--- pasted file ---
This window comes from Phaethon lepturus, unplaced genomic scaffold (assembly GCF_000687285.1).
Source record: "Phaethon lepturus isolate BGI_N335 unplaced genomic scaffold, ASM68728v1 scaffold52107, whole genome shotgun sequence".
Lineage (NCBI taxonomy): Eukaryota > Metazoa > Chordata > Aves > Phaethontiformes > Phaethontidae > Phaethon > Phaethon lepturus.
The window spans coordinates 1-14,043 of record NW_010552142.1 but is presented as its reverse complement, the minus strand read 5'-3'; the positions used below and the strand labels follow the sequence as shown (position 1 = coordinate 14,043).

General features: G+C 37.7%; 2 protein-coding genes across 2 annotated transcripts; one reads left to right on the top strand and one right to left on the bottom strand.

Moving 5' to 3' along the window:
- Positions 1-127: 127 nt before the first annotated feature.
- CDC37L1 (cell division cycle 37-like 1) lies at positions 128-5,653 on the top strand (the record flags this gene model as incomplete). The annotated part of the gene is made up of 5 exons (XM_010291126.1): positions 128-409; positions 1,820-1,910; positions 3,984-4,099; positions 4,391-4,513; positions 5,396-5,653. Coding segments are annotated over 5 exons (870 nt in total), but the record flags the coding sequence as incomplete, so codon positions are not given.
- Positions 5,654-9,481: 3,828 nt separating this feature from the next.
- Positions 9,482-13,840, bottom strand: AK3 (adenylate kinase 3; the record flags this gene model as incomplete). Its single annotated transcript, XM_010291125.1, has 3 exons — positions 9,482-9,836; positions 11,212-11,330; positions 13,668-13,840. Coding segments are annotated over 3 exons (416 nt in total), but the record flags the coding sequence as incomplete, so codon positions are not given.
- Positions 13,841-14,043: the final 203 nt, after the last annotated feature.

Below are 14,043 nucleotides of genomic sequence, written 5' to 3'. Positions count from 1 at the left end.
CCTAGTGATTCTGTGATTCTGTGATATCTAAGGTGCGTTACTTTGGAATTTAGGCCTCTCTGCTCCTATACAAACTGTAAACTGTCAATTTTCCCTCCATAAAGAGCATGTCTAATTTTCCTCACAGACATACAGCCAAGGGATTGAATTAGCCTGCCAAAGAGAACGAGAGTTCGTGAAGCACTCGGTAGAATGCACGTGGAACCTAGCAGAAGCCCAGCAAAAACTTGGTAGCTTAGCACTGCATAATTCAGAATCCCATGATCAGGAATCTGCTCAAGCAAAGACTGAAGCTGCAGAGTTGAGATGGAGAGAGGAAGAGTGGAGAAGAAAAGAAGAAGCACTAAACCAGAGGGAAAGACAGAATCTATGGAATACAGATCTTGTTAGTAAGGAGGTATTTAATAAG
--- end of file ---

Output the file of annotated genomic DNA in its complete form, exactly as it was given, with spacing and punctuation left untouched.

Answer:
This window comes from Phaethon lepturus, unplaced genomic scaffold (assembly GCF_000687285.1).
Source record: "Phaethon lepturus isolate BGI_N335 unplaced genomic scaffold, ASM68728v1 scaffold52107, whole genome shotgun sequence".
Lineage (NCBI taxonomy): Eukaryota > Metazoa > Chordata > Aves > Phaethontiformes > Phaethontidae > Phaethon > Phaethon lepturus.
The window spans coordinates 1-14,043 of record NW_010552142.1 but is presented as its reverse complement, the minus strand read 5'-3'; the positions used below and the strand labels follow the sequence as shown (position 1 = coordinate 14,043).

General features: G+C 37.7%; 2 protein-coding genes across 2 annotated transcripts; one reads left to right on the top strand and one right to left on the bottom strand.

Moving 5' to 3' along the window:
- Positions 1-127: 127 nt before the first annotated feature.
- CDC37L1 (cell division cycle 37-like 1) lies at positions 128-5,653 on the top strand (the record flags this gene model as incomplete). The annotated part of the gene is made up of 5 exons (XM_010291126.1): positions 128-409; positions 1,820-1,910; positions 3,984-4,099; positions 4,391-4,513; positions 5,396-5,653. Coding segments are annotated over 5 exons (870 nt in total), but the record flags the coding sequence as incomplete, so codon positions are not given.
- Positions 5,654-9,481: 3,828 nt separating this feature from the next.
- Positions 9,482-13,840, bottom strand: AK3 (adenylate kinase 3; the record flags this gene model as incomplete). Its single annotated transcript, XM_010291125.1, has 3 exons — positions 9,482-9,836; positions 11,212-11,330; positions 13,668-13,840. Coding segments are annotated over 3 exons (416 nt in total), but the record flags the coding sequence as incomplete, so codon positions are not given.
- Positions 13,841-14,043: the final 203 nt, after the last annotated feature.

Below are 14,043 nucleotides of genomic sequence, written 5' to 3'. Positions count from 1 at the left end.
CCTAGTGATTCTGTGATTCTGTGATATCTAAGGTGCGTTACTTTGGAATTTAGGCCTCTCTGCTCCTATACAAACTGTAAACTGTCAATTTTCCCTCCATAAAGAGCATGTCTAATTTTCCTCACAGACATACAGCCAAGGGATTGAATTAGCCTGCCAAAGAGAACGAGAGTTCGTGAAGCACTCGGTAGAATGCACGTGGAACCTAGCAGAAGCCCAGCAAAAACTTGGTAGCTTAGCACTGCATAATTCAGAATCCCATGATCAGGAATCTGCTCAAGCAAAGACTGAAGCTGCAGAGTTGAGATGGAGAGAGGAAGAGTGGAGAAGAAAAGAAGAAGCACTAAACCAGAGGGAAAGACAGAATCTATGGAATACAGATCTTGTTAGTAAGGAGGTATTTAATAAG